The High School Allotment (HSA) was created by the Texas Legislature in 2006 to assist in:
- preparing underachieving students to enter institutions of higher education
- encouraging students to pursue advanced academic opportunities
- provide opportunities for students to take academically rigorous courses
- align secondary and postsecondary curriculum and expectations
- supporting other promising high school completion and success initiatives in Grades 6-12 approved by the commissioner of education
All districts receive funding based on the amount of $275 for each student in average daily attendance in grades 9 through 12. Estimated allotment payment reports are available through the School District State Aid Reports.
Allowable Uses of HSA Funds
Districts may use funds for campus-level or district-wide initiatives for students in grades 6-12. Allowable uses include:
- Professional development for teachers providing instruction in advanced academic courses such as Advanced Placement (AP)
- Hiring of additional teachers to allow for smaller class sizes in critical content areas
- Fees for students taking dual credit classes and ACT/SAT tests
- Academic support, such as AVID and AP strategies, to support at-risk students in challenging courses
- Credit recovery programs
- Science equipment and virtual science labs for required 4th year course
- Activities supporting college readiness and awareness, including transportation for college visits
Please see Commissioner's Rules Concerning High School Allotment for detailed allowable uses of these funds.
A self-nomination process was established to recognize districts for exceptional programs/strategies implemented with the use of allotment funds. Examples of strategies and activities recognized during the past five years include::
- Content coaches to aid struggling students in achieving success in core subjects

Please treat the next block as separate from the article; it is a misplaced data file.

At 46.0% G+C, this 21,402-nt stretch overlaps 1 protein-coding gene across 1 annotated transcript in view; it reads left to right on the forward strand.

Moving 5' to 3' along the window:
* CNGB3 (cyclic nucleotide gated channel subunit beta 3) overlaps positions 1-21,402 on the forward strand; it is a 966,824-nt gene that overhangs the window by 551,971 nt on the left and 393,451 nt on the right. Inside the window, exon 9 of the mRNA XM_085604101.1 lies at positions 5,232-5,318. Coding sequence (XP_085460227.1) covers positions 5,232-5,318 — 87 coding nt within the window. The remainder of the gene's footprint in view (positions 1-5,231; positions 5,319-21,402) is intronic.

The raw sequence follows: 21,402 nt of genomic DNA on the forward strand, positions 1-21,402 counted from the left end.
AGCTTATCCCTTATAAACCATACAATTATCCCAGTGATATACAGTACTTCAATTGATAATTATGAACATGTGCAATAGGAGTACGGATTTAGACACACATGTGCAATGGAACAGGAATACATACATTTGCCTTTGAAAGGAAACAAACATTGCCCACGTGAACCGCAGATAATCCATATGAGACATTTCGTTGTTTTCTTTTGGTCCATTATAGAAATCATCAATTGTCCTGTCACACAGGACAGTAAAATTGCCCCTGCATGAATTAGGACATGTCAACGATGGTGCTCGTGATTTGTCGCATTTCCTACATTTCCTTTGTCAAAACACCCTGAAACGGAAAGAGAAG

- College readiness counselors to help students make successful transitions to college
- Curriculum alignment activities between district middle schools and high schools, including the development of rigorous lessons aligned with state and national standards, creation of TAKS intervention resources, and sharing of best practices
- Before-and after-school programs to assist students with applying for college and financial aid
- College readiness courses focused on teaching strategies to improve test scores
- Operation of a senior seminar: a year-length class for 12th graders required for graduation in which students completed college admissions forms, financial aid forms, scholarship applications, resumes; visited colleges; and prepared for college entrance exams.
- March 13, 2012 - Districts and campuses recognized for exceptional use of High School Allotment funds.
- April 30, 2010 - Districts and campuses recognized for reducing dropouts and improving college readiness.
- April 7, 2009 - Districts and campuses recognized for exceptional use of High School Allotment funds for the 2007-2008 school year.
Districts are not required to report on the use of High School Allotment funds; however,TEA’s former Office for Planning, Grants and Evaluation released a report based on first-year uses of the High School Allotment Funds (2006-07 School Year).
- Majority of school districts (72%) directed all funds to high school campuses. Those with more than one high school distributed funds based on highest needs.
- Approximately 38% of allowable funds were expended during 2006-07 school year.
- According to campus surveys, the most frequently cited allowable activities supported by allotment funds were:
- Technology for credit recovery (30%)
- Tutoring to help students earn a high school diploma (28%)
- Books/materials for dual/concurrent enrollment courses (25%)
Funds are distributed to districts as part of regularly scheduled Foundation School Program payments.
- 2006-2007 school year - $321,739,572
- 2007-2008 school year - $327,550,940
- 2008-2009 school year - $328,356,557
- 2009-2010 school year - $334,148,586
- 2010-2011 school year - $340,621,665
- 2011-2012 school year - $344,324,013 (preliminary estimate)
Laws and Rules
- High School Allotment Guide
The High School Allotment Guide provides information on the use of the High School Allotment and examples of use by districts.
- Dropout Prevention Strategy Plans
TEC §29.918 requires school districts and open-enrollment charter schools with high dropout rates to submit a plan detailing how the district or charter school will use its state compensatory education allotment and high school allotment for developing and implementing research-based strategies for dropout prevention.
Federal & State Education Policy